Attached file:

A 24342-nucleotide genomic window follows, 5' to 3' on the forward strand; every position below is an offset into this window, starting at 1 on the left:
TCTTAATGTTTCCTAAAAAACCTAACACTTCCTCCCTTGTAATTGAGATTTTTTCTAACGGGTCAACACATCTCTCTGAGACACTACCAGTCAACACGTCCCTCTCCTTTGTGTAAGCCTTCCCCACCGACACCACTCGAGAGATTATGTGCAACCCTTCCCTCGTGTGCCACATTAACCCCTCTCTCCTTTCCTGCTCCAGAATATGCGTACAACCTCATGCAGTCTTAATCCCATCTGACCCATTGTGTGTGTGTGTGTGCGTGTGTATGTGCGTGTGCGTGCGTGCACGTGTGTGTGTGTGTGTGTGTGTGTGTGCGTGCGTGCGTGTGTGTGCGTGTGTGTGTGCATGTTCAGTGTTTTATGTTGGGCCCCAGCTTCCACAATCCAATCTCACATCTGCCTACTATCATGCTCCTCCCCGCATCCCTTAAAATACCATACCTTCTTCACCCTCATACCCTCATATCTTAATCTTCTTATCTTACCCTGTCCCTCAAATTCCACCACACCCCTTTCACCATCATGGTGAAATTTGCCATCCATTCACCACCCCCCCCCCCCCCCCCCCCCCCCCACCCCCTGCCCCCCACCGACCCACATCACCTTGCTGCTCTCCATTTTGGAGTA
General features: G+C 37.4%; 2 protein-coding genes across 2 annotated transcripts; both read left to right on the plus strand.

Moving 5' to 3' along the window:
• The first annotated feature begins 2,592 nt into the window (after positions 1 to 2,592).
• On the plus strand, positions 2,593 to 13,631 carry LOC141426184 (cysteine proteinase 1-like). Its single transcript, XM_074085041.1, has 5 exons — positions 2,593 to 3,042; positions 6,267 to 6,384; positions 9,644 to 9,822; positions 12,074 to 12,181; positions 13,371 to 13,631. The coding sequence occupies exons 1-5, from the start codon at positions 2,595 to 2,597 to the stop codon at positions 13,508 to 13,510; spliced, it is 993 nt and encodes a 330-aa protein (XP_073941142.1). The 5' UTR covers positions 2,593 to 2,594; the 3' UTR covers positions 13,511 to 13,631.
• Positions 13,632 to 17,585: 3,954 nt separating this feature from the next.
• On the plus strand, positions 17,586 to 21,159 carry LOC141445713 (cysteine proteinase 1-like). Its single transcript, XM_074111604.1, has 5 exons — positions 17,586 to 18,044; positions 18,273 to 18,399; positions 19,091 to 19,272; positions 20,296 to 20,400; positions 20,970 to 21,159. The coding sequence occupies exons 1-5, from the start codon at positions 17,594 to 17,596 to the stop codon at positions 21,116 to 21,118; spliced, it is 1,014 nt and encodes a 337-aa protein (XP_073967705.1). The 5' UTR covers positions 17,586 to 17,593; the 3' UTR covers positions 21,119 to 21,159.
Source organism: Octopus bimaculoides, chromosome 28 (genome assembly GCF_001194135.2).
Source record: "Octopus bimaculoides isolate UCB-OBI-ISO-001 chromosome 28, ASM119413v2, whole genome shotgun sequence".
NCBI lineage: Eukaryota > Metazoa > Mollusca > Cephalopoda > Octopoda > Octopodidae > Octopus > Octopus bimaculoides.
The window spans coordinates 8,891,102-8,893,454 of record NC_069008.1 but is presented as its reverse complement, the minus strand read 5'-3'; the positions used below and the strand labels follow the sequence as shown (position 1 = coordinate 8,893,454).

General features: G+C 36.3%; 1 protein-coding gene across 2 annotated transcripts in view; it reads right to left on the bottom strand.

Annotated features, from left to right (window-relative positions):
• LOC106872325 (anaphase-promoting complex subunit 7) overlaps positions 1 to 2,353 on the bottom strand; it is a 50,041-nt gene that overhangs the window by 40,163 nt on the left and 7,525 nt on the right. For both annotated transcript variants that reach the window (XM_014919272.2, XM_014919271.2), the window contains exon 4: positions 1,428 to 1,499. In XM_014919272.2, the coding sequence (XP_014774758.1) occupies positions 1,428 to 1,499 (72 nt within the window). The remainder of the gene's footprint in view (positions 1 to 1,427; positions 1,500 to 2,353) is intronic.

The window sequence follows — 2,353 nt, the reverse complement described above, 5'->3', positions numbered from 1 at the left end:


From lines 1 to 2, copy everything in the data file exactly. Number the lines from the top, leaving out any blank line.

A 24342-nucleotide genomic window follows, 5' to 3' on the forward strand; every position below is an offset into this window, starting at 1 on the left:
TCTTAATGTTTCCTAAAAAACCTAACACTTCCTCCCTTGTAATTGAGATTTTTTCTAACGGGTCAACACATCTCTCTGAGACACTACCAGTCAACACGTCCCTCTCCTTTGTGTAAGCCTTCCCCACCGACACCACTCGAGAGATTATGTGCAACCCTTCCCTCGTGTGCCACATTAACCCCTCTCTCCTTTCCTGCTCCAGAATATGCGTACAACCTCATGCAGTCTTAATCCCATCTGACCCATTGTGTGTGTGTGTGTGCGTGTGTATGTGCGTGTGCGTGCGTGCACGTGTGTGTGTGTGTGTGTGTGTGTGTGCGTGCGTGCGTGTGTGTGCGTGTGTGTGTGCATGTTCAGTGTTTTATGTTGGGCCCCAGCTTCCACAATCCAATCTCACATCTGCCTACTATCATGCTCCTCCCCGCATCCCTTAAAATACCATACCTTCTTCACCCTCATACCCTCATATCTTAATCTTCTTATCTTACCCTGTCCCTCAAATTCCACCACACCCCTTTCACCATCATGGTGAAATTTGCCATCCATTCACCACCCCCCCCCCCCCCCCCCCCCCCCCACCCCCTGCCCCCCACCGACCCACATCACCTTGCTGCTCTCCATTTTGGAGTA